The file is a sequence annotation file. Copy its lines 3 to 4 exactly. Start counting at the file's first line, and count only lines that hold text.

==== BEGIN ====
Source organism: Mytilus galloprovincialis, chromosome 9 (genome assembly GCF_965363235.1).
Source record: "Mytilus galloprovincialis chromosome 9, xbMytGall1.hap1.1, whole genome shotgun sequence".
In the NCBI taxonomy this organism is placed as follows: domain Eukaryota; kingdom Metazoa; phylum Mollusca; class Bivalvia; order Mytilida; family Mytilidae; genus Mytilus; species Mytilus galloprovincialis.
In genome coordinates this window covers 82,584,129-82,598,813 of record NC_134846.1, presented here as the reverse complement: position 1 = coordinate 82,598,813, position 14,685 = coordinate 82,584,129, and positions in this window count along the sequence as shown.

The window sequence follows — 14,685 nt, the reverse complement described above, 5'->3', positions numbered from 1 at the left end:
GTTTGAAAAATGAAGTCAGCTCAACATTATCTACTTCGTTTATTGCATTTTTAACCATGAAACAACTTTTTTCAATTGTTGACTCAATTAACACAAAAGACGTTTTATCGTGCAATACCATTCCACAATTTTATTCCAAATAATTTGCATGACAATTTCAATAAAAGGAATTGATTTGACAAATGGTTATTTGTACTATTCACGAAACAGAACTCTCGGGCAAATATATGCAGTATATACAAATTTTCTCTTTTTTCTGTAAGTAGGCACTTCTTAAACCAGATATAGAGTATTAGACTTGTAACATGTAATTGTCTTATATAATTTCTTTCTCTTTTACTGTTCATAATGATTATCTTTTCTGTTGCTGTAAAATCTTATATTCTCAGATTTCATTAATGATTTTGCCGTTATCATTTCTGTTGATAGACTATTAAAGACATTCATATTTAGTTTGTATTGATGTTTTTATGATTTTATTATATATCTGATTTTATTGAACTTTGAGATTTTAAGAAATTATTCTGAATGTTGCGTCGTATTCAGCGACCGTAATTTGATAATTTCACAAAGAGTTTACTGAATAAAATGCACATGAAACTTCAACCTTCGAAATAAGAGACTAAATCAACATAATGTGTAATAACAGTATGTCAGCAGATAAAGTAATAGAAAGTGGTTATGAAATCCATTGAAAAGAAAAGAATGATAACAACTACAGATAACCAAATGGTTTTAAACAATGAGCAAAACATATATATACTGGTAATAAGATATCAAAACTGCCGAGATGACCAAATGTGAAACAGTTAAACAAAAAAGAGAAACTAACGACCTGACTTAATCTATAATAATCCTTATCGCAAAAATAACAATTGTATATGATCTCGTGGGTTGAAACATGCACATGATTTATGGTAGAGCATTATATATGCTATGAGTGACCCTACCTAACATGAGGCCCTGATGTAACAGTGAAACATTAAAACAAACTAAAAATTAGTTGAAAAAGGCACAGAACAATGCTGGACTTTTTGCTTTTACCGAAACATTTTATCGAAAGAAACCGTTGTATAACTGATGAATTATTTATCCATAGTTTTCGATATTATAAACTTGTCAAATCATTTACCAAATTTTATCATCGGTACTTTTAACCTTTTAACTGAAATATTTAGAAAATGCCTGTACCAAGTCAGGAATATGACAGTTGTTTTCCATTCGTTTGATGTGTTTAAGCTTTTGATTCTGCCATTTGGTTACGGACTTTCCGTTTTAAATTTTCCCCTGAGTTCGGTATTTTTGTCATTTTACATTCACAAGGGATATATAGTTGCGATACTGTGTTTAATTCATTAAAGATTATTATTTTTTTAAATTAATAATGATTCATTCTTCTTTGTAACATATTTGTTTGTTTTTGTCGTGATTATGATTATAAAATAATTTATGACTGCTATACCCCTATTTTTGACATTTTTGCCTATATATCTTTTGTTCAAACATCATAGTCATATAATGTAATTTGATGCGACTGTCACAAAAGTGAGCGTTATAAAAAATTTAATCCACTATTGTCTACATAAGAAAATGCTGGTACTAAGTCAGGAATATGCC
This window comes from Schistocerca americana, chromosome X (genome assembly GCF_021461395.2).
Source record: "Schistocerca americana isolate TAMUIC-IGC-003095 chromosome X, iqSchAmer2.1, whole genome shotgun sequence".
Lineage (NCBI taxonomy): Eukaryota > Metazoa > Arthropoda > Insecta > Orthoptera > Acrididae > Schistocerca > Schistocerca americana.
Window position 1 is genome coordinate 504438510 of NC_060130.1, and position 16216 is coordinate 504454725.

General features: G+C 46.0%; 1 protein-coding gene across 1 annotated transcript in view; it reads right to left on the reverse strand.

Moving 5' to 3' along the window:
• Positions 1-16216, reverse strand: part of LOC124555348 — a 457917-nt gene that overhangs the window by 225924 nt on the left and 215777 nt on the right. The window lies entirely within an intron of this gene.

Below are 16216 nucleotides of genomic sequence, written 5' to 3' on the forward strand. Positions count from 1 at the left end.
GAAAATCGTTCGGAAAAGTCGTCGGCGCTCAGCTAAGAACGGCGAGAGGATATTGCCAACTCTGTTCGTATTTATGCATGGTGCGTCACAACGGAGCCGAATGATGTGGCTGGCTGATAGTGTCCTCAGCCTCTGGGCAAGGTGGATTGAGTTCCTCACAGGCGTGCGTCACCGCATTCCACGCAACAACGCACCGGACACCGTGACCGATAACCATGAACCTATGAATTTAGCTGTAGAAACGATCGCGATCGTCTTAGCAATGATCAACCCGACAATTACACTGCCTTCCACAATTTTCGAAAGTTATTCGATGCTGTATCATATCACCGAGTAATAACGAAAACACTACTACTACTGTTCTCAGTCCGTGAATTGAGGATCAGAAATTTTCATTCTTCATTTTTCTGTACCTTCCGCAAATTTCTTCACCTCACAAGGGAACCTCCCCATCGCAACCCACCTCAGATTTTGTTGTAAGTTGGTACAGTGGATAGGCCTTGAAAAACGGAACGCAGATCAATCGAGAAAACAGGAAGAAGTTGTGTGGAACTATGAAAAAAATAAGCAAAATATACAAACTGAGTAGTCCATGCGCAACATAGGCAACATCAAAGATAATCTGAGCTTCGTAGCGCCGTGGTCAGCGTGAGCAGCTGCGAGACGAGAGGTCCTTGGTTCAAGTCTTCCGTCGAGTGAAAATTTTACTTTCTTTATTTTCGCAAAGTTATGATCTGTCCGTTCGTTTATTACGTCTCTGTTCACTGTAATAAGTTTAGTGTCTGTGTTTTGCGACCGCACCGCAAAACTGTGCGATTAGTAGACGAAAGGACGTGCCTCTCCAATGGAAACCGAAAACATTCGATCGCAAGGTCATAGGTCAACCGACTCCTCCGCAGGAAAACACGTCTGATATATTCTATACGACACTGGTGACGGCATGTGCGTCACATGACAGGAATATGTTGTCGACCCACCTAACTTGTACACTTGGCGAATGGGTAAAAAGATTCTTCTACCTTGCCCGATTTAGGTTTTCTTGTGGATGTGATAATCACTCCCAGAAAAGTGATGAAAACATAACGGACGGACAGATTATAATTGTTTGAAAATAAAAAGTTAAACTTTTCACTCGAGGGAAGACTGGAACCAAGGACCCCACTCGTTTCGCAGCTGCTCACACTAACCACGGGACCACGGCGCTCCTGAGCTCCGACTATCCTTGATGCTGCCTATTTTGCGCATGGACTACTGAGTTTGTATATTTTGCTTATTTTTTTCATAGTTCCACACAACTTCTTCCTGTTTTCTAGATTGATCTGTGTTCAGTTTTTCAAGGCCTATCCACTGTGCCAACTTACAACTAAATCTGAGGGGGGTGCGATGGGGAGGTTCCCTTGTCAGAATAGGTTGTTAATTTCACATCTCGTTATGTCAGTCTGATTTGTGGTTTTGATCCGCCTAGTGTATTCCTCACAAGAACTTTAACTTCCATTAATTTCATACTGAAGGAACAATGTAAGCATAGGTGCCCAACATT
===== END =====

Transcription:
In the NCBI taxonomy this organism is placed as follows: domain Eukaryota; kingdom Metazoa; phylum Mollusca; class Bivalvia; order Mytilida; family Mytilidae; genus Mytilus; species Mytilus galloprovincialis.
In genome coordinates this window covers 82,584,129-82,598,813 of record NC_134846.1, presented here as the reverse complement: position 1 = coordinate 82,598,813, position 14,685 = coordinate 82,584,129, and positions in this window count along the sequence as shown.